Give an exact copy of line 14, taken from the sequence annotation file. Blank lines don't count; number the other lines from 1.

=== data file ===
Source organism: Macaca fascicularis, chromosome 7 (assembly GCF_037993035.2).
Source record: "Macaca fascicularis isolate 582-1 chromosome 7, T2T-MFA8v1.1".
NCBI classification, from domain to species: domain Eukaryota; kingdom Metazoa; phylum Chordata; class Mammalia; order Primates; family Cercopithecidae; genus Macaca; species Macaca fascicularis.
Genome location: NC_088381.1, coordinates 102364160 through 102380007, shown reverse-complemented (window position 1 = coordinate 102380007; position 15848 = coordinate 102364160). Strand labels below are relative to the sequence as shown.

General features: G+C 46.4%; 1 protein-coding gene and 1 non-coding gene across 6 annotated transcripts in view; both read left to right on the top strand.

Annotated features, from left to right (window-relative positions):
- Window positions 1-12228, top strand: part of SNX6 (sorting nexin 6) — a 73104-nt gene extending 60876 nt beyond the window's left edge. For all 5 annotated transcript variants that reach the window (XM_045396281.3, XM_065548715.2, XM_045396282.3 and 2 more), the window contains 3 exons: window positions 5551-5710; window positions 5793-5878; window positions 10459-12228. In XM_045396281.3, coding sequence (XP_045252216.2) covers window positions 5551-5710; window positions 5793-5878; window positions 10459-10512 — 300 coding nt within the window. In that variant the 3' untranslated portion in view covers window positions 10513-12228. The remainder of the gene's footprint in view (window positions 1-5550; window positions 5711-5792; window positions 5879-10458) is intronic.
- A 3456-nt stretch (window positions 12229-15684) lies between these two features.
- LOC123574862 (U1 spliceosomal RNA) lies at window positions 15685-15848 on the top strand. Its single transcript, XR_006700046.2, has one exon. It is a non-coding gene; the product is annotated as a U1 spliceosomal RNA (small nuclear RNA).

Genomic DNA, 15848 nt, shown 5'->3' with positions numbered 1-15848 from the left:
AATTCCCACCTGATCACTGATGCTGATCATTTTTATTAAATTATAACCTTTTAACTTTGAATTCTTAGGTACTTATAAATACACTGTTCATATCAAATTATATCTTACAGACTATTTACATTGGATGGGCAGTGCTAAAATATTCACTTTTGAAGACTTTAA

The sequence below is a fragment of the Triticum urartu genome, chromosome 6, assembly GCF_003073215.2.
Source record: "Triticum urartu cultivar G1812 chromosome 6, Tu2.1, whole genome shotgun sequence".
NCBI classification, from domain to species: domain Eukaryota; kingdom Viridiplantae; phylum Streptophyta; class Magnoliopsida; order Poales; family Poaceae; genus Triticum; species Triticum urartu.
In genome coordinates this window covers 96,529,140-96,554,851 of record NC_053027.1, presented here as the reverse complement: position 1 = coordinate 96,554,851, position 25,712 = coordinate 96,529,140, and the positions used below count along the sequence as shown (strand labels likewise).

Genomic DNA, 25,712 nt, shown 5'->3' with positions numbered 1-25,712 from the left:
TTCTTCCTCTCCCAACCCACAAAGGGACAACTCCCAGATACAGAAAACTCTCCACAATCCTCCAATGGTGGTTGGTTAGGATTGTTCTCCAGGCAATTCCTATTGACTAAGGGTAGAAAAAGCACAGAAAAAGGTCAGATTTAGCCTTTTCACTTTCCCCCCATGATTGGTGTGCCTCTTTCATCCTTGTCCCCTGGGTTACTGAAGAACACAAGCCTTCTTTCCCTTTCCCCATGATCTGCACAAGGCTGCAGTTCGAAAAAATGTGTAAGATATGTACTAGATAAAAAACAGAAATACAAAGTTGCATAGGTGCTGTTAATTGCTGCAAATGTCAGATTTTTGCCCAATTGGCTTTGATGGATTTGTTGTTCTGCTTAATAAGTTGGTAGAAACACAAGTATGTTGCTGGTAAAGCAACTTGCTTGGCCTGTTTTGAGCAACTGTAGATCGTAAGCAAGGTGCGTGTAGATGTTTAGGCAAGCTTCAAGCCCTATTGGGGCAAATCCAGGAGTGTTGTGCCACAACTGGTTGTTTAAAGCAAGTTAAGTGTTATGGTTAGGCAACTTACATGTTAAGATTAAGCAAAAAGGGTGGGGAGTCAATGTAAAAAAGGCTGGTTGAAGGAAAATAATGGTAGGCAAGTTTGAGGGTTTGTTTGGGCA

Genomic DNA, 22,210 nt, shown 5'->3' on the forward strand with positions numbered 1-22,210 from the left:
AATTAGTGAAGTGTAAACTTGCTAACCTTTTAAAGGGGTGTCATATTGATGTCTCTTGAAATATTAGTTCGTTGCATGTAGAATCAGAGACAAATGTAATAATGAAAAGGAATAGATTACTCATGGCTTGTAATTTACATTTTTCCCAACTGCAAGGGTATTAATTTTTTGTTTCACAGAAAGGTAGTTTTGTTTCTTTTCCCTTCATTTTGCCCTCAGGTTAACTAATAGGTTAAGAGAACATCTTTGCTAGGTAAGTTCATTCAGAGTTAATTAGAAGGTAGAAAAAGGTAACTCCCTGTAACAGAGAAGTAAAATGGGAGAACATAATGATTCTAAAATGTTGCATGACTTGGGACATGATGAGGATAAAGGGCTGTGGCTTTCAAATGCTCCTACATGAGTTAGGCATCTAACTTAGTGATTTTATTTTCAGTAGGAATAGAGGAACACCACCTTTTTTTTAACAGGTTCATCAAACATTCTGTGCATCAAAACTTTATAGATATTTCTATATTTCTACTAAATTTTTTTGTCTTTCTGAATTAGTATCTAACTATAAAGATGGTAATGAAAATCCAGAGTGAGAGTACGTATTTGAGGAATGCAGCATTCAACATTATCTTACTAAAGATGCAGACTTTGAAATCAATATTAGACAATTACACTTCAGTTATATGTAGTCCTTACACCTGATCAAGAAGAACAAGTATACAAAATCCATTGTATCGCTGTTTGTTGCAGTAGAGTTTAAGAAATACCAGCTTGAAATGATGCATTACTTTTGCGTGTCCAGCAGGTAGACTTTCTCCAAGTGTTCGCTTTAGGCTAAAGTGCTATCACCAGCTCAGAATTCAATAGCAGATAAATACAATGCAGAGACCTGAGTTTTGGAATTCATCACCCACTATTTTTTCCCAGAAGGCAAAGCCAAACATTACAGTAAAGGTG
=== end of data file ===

NCBI classification, from domain to species: domain Eukaryota; kingdom Viridiplantae; phylum Streptophyta; class Magnoliopsida; order Poales; family Poaceae; genus Triticum; species Triticum urartu.